So, you want to lose weight and perform better in the gym? Although it’s tempting to slash calories and increase training volume and intensity, burning the candle at both ends can do more harm than good in getting you to your performance and aesthetic goals. 

You may be able to eat more than you think while still losing weight and holding onto muscle. Today, we’re tackling why nutrition is important for athletes and nine signs you’re not eating enough to reach your goals.

athlete fueling tips


Why Is Nutrition Important for Athletes?

Proper nutrition—quality, and quantity of calories—is important for everyone. However, athletes with specific body composition and performance goals can really reap the benefits of proper macronutrient intake. Here are a few reasons nutrition is especially important for athletes.

Increased Energy Levels

Adequate nutrition ensures individuals have the energy required for their daily activities, workouts, and recreational sports.

Optimal Performance

Proper fueling helps improve endurance, strength, and overall athletic performance, even in non-competitive settings.


Nutrition is essential for effective recovery after exercise. Consuming the right nutrients helps repair tissues, replenish glycogen stores, and reduce muscle soreness.

Body Composition

Nutrition is key to managing weight and composition. Balancing calorie intake with energy expenditure supports healthy weight maintenance and the development of lean muscle mass.

Immune Function

Proper nutrition supports a strong immune system, reducing the risk of illness and ensuring consistent participation in physical activities.

Bone Health

Adequate intake of nutrients like calcium and vitamin D is essential for maintaining strong and healthy bones, especially important for weight-bearing activities.

Injury Prevention

Proper nutrition supports the body's ability to repair tissues and reduces the risk of injuries, contributing to long-term participation in physical activities.

So, what is the TLDR? Eating enough is important for giving your body what it needs to function properly, push hard in your workouts, and recover well. But how can you tell if you need more calories?  


9 Signs You’re Not Eating Enough

1. Fatigue and Low Energy Levels

Constant fatigue, sluggishness, and a lack of energy can indicate insufficient calorie intake. Although you can calculate your macros for free here, people generally set them too low when left to do it themselves (even when following an outline). We recommend working with an experienced coach who can help you tackle the mental and physical aspects of eating for performance.

2. Decreased Performance

A noticeable decline in athletic performance, such as reduced strength, speed, or endurance, may indicate inadequate fueling. Take factors like hydration, sleep quality, stress, schedule changes, and menstrual cycle into account as well when determining what is impacting your performance.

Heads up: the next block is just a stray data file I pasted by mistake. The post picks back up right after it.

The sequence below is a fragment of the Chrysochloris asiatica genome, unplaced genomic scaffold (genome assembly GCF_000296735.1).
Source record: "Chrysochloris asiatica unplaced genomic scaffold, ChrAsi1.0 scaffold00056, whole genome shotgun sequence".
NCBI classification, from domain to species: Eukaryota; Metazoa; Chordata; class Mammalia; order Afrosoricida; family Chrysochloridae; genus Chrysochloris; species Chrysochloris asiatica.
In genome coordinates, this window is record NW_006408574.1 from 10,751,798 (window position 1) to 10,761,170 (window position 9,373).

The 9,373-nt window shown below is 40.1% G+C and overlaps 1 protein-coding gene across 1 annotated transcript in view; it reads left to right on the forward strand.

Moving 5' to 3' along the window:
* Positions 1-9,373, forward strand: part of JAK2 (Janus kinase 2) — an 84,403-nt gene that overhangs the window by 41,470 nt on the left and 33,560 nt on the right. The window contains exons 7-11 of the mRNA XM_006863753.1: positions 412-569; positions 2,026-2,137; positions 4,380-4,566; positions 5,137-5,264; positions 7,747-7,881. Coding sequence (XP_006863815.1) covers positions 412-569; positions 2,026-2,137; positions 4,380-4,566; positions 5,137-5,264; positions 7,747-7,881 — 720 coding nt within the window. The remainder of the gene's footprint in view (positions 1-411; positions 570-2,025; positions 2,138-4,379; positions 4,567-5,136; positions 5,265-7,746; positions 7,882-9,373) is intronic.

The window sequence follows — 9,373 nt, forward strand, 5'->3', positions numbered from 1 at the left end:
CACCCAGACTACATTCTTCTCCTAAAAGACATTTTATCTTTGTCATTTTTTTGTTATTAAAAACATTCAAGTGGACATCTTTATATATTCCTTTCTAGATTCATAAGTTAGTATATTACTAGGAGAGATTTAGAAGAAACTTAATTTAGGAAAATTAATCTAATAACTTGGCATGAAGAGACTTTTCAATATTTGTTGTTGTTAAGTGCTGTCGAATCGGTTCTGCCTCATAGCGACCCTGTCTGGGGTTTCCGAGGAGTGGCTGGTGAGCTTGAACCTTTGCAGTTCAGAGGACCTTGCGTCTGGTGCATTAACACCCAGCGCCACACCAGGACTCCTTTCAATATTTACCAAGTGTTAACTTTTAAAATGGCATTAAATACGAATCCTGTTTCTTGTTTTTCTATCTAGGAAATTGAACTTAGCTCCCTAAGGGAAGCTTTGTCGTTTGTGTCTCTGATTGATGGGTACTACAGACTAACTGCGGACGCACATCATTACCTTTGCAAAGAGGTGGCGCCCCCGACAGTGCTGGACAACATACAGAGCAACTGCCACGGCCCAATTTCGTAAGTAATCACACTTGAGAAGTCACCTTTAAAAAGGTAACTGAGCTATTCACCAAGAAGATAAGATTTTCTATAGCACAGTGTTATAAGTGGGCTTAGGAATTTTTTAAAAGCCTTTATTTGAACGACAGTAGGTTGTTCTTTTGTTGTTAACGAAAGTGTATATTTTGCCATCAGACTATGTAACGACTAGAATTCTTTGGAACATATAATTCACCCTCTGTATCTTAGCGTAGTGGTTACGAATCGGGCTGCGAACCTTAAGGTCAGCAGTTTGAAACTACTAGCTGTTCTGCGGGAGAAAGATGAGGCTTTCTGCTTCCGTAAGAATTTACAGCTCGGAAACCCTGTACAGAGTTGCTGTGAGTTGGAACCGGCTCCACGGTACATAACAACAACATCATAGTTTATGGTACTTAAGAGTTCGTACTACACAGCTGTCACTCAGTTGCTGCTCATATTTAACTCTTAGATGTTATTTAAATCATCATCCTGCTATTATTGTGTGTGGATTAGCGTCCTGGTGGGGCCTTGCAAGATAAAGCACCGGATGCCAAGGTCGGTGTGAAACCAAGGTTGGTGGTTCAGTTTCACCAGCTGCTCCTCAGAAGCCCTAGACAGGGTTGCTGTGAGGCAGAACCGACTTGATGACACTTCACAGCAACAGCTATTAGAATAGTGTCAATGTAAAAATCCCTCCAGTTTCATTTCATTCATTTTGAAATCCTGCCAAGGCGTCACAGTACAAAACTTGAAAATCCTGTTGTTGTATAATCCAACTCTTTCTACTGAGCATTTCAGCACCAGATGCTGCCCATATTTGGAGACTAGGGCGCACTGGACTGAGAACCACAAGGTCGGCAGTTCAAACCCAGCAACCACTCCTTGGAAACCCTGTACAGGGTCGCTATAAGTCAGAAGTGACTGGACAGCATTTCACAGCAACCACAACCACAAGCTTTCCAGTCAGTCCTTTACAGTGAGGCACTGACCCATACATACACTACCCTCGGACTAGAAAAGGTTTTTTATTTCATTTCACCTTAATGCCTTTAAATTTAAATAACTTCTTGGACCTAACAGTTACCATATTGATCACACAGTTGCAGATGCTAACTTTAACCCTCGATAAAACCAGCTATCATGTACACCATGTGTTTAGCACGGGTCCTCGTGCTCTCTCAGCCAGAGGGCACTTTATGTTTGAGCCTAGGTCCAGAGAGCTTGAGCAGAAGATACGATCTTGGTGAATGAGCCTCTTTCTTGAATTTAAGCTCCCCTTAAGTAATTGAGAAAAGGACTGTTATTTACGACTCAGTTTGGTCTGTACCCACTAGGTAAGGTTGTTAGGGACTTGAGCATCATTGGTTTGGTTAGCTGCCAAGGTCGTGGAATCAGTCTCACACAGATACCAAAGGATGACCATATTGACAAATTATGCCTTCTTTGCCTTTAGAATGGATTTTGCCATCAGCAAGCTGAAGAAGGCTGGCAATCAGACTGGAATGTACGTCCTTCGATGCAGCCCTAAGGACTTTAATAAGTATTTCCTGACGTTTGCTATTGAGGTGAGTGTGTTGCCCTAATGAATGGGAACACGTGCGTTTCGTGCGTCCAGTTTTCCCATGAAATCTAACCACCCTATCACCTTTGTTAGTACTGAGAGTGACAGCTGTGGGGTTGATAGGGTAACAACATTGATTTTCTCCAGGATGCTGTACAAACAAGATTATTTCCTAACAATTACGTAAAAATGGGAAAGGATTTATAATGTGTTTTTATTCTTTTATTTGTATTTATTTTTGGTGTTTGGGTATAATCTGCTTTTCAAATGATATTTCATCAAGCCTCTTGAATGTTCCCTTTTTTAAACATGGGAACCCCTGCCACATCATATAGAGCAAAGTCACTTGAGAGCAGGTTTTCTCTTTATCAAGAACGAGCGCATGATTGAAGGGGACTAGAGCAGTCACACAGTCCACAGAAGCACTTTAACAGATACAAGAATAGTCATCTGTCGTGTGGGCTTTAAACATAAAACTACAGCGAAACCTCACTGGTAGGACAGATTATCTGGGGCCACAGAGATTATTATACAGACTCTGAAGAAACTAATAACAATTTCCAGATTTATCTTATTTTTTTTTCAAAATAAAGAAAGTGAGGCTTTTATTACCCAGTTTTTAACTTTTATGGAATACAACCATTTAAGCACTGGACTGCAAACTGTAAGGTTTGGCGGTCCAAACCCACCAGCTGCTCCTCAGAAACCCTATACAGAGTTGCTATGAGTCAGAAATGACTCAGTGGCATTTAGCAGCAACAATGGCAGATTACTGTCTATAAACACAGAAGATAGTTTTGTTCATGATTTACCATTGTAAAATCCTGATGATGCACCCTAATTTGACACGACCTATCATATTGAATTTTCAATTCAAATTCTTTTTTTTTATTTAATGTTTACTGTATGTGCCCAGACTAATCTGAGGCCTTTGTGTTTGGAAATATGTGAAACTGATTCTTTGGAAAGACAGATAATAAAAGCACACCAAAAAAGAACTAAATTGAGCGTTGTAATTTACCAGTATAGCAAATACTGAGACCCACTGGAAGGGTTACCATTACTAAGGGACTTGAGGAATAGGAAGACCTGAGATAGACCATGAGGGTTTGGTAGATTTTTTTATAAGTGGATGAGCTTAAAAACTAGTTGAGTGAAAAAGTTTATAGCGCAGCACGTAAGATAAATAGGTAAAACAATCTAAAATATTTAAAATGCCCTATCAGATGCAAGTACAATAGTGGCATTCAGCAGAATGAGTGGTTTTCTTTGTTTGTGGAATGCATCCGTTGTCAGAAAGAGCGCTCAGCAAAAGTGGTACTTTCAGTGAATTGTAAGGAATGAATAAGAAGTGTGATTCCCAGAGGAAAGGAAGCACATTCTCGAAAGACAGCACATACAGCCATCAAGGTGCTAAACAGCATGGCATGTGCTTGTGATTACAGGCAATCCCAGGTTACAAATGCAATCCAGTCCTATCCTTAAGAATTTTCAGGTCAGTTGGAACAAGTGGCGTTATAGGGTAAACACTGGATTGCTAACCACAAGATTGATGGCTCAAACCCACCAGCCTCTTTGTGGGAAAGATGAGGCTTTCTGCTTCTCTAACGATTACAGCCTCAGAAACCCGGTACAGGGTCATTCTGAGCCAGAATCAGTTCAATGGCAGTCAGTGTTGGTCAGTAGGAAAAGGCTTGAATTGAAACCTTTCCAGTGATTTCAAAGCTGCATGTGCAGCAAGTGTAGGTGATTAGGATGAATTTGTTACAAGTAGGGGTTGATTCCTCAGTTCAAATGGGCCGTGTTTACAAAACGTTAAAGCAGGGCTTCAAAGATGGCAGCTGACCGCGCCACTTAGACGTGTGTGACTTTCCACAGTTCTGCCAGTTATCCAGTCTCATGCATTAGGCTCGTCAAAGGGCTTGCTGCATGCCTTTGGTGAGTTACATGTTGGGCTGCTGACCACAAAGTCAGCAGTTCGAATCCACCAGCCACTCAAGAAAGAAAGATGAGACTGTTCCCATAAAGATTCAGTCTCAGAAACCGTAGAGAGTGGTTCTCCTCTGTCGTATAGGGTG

3. Slow Recovery

Carbs and protein play a huge role in muscle recovery. So, if you notice difficulty recovering from workouts, increased muscle soreness, and prolonged recovery times between training sessions, this could mean you’re not eating enough!

4. Unintentional Weight Loss

Significant and unintentional weight loss beyond weight loss goals may indicate you’re not consuming enough calories to meet your energy expenditure.

5. Increased Injury Occurrence

Inadequate nutrition can compromise the body's ability to repair tissues and may increase the risk of injuries. You may not be eating enough if you notice more tweaks, twinges, or severe injuries.

6. Changes in Menstrual Function

Irregular menstrual cycles or amenorrhea (absence of menstruation) in female athletes can be associated with low energy availability. Your period is important! Learn why here.

7. Poor Immune Function

Getting sick more often? Weakened immune system function, leading to frequent illnesses or infections, may indicate inadequate nutrition.

8. Mood Changes

Nutrient deficiencies can affect mood, leading to irritability, mood swings, or feelings of depression. If you find that you’re quicker to anger or snap, this can be nutrition-related, and we recommend increasing calories to see if you notice improvements in your mood.

9. Disordered Eating Patterns

Obsessive thoughts about food, extreme dietary restrictions, or unhealthy eating habits can be red flags. Your body is “designed” to think about food more often when you’re not eating enough in an attempt to trigger calorie consumption. We recommend increasing your calories if you notice any of these thoughts taking place and seeking professional help if and when necessary.


Am I Eating Enough?

Signs that you’re not eating enough can vary among individuals, and some athletes may experience a combination of symptoms. If you think you’re not eating enough, outsource that decision-making to a nutrition coach for personalized guidance and recommendations. Then, you can focus on working hard in the gym, knowing that you have a pro in your corner, and making the necessary recommendations and adjustments to help you reach your goals!

Monitoring performance, energy levels, and overall well-being can help you make informed decisions about your nutrition and make necessary adjustments to optimize your training and competition outcomes!